Cieca coriacea (Juss.) M.Roem.
Cieca difformis M.Roem.
Monactineirma coriacea (Juss.) Bory
Passiflora cheiroptera Cortés
Passiflora clypeata Sm.
Passiflora difformis Kunth
Common Name: Bat-leaf Passionflower
Passiflora coriacea is a usually small, herbaceous perennial climbing plant, scrambling over the ground and climbing into the surrounding vegetation, attaching itself by means of tendrils[
The plant is commonly used in traditional medicine in central America, where it is harvested from the wild and often sold in local markets. It is commonly grown as an ornamental, valued especially for its flowers.
S. America - Bolivia, Peru, Ecuador, Colombia, Guyana; C. America - Panama to Guatemala and north to central Mexico
Dry to wet thickets, sometimes in pine forest or mixed forest; at elevations up to 1,000 metres[
|Other Uses Rating||
|Cultivation Status||Ornamental, Wild
Passiflora coriacea is not frost hardy, tolerating only short periods with temperatures down to 5°c[
Passiflora species generally grow best in a sheltered, sunny position or in dappled shade. Most species are found in the wild in moist but well-drained soils, generally of a lighter texture, and will often flower and fruit more heavily if the soil fertility is low. They often develop deep roots and can be moderately tolerant of dry spells. Most Passiflora species prefer a neutral to slightly alkaline soil, growing best where the pH is around 6. 5 - 7.5[
This species seems to be remarkably untroubled by insect pests - it is not usually attacked by aphids, red spider mites, whitefly or caterpippars, and even slugs and snails generally avoid it if there is other food to eat[
The globose fruit is up to 20mm in diameter[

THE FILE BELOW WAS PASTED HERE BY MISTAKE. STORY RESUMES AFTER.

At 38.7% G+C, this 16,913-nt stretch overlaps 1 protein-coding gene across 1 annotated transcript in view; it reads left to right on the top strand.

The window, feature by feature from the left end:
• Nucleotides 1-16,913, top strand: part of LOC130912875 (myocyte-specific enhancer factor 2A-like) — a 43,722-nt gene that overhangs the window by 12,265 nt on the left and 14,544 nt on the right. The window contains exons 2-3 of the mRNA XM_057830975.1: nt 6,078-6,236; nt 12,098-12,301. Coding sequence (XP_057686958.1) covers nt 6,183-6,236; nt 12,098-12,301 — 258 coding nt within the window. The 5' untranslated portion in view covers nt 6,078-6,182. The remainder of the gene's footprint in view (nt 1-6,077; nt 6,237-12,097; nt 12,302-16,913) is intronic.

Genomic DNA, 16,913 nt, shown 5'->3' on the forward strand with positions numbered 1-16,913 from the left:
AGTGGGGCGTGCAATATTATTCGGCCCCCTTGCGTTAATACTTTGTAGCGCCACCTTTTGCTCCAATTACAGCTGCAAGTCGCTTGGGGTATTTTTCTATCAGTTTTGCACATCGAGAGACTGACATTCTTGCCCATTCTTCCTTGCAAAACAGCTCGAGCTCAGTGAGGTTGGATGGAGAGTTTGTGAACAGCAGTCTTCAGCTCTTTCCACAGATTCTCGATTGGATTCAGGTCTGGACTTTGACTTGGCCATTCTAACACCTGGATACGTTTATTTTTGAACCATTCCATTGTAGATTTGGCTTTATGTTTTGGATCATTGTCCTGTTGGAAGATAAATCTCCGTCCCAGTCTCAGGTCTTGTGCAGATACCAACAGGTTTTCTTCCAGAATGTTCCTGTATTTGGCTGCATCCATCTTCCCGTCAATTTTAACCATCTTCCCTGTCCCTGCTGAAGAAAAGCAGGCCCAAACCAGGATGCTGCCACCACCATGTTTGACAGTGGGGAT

]. There are no reports regarding edibility, though the fruits of most, if not all Passiflora species are more or less edible when fully ripe[
]. There are reports, however, for a few species, that the unripe fruit can be unwholesome.
The leaves are much used in traditional medicine, particularly for treating infections of the kidneys and in general as a diuretic[
The leaves and roots of some, if not all, members of this genus contain a substance called 'passiflorina' which has similaritiesr to morphine and is an effective tranquilizer[
]. We have no specific information for this species but many species are used in herbal infusions to calm the nerves and help bring about a restful sleep[
The leaves of many species are also considered to be anthelmintic, antihysteric and diaphoretic. They are used in Brazil to combat intermittent fevers, cutaneous inflammations, and erysipelas[
An infusion of the leaves has been used as an insecticide - specifically they have been used to kill cockroaches in Guatemala[
Seed - best sown as soon as it is ripe along with the pulp which will help break down the seed coat and speed up germination[
]. Stored seed should be soaked for 24 hours in warm water and germination time can be reduced if the seed is then mixed with the juice of a fresh passion fruit (of any species)[
]. Even so, it can take 12 months for stored seed to germinate[
]. Place the seed tray in a shady position, maintaining a temperature around 19 - 24°c[
]. Prick the seedlings out into individual containers as soon as they are large enough to handle and plant out when large enough[
Cuttings of young shoots, taken at the nodes. The cuttings root best in a neutral to slightly acid compost, but 100% sharp sand also produces good results[
Cuttings of fully mature wood taken at a node. They can take 3 months[
Layering. Very easy[
Leaf bud cuttings.
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